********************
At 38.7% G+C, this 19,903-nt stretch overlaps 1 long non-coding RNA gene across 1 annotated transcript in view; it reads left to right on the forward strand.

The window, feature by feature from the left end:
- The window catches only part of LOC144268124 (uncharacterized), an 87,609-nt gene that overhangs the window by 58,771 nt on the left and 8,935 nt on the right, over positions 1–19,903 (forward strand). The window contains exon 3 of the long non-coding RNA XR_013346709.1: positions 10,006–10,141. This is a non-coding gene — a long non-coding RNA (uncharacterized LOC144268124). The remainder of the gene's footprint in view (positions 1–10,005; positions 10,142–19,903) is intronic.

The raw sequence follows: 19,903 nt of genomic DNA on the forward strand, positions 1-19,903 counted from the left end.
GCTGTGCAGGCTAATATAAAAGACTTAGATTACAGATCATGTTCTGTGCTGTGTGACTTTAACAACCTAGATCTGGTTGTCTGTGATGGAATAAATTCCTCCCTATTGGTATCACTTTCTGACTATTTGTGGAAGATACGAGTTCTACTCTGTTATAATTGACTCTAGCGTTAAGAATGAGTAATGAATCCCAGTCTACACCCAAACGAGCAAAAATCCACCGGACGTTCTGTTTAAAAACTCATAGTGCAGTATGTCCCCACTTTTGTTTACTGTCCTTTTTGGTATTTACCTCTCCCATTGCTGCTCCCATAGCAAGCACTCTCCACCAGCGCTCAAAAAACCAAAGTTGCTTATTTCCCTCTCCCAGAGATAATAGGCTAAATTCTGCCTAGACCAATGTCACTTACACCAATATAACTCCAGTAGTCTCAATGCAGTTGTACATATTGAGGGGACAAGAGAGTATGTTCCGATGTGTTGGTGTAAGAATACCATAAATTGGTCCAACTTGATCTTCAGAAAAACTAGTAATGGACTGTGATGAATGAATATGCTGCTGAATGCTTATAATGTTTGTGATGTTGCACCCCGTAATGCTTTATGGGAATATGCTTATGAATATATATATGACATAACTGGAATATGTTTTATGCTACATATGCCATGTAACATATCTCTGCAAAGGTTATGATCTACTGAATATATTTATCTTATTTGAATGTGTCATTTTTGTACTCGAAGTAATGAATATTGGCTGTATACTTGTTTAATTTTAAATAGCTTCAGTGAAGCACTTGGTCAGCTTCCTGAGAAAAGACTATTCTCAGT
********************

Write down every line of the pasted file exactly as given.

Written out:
At 38.7% G+C, this 19,903-nt stretch overlaps 1 long non-coding RNA gene across 1 annotated transcript in view; it reads left to right on the forward strand.

The window, feature by feature from the left end:
- The window catches only part of LOC144268124 (uncharacterized), an 87,609-nt gene that overhangs the window by 58,771 nt on the left and 8,935 nt on the right, over positions 1–19,903 (forward strand). The window contains exon 3 of the long non-coding RNA XR_013346709.1: positions 10,006–10,141. This is a non-coding gene — a long non-coding RNA (uncharacterized LOC144268124). The remainder of the gene's footprint in view (positions 1–10,005; positions 10,142–19,903) is intronic.

The raw sequence follows: 19,903 nt of genomic DNA on the forward strand, positions 1-19,903 counted from the left end.
GCTGTGCAGGCTAATATAAAAGACTTAGATTACAGATCATGTTCTGTGCTGTGTGACTTTAACAACCTAGATCTGGTTGTCTGTGATGGAATAAATTCCTCCCTATTGGTATCACTTTCTGACTATTTGTGGAAGATACGAGTTCTACTCTGTTATAATTGACTCTAGCGTTAAGAATGAGTAATGAATCCCAGTCTACACCCAAACGAGCAAAAATCCACCGGACGTTCTGTTTAAAAACTCATAGTGCAGTATGTCCCCACTTTTGTTTACTGTCCTTTTTGGTATTTACCTCTCCCATTGCTGCTCCCATAGCAAGCACTCTCCACCAGCGCTCAAAAAACCAAAGTTGCTTATTTCCCTCTCCCAGAGATAATAGGCTAAATTCTGCCTAGACCAATGTCACTTACACCAATATAACTCCAGTAGTCTCAATGCAGTTGTACATATTGAGGGGACAAGAGAGTATGTTCCGATGTGTTGGTGTAAGAATACCATAAATTGGTCCAACTTGATCTTCAGAAAAACTAGTAATGGACTGTGATGAATGAATATGCTGCTGAATGCTTATAATGTTTGTGATGTTGCACCCCGTAATGCTTTATGGGAATATGCTTATGAATATATATATGACATAACTGGAATATGTTTTATGCTACATATGCCATGTAACATATCTCTGCAAAGGTTATGATCTACTGAATATATTTATCTTATTTGAATGTGTCATTTTTGTACTCGAAGTAATGAATATTGGCTGTATACTTGTTTAATTTTAAATAGCTTCAGTGAAGCACTTGGTCAGCTTCCTGAGAAAAGACTATTCTCAGT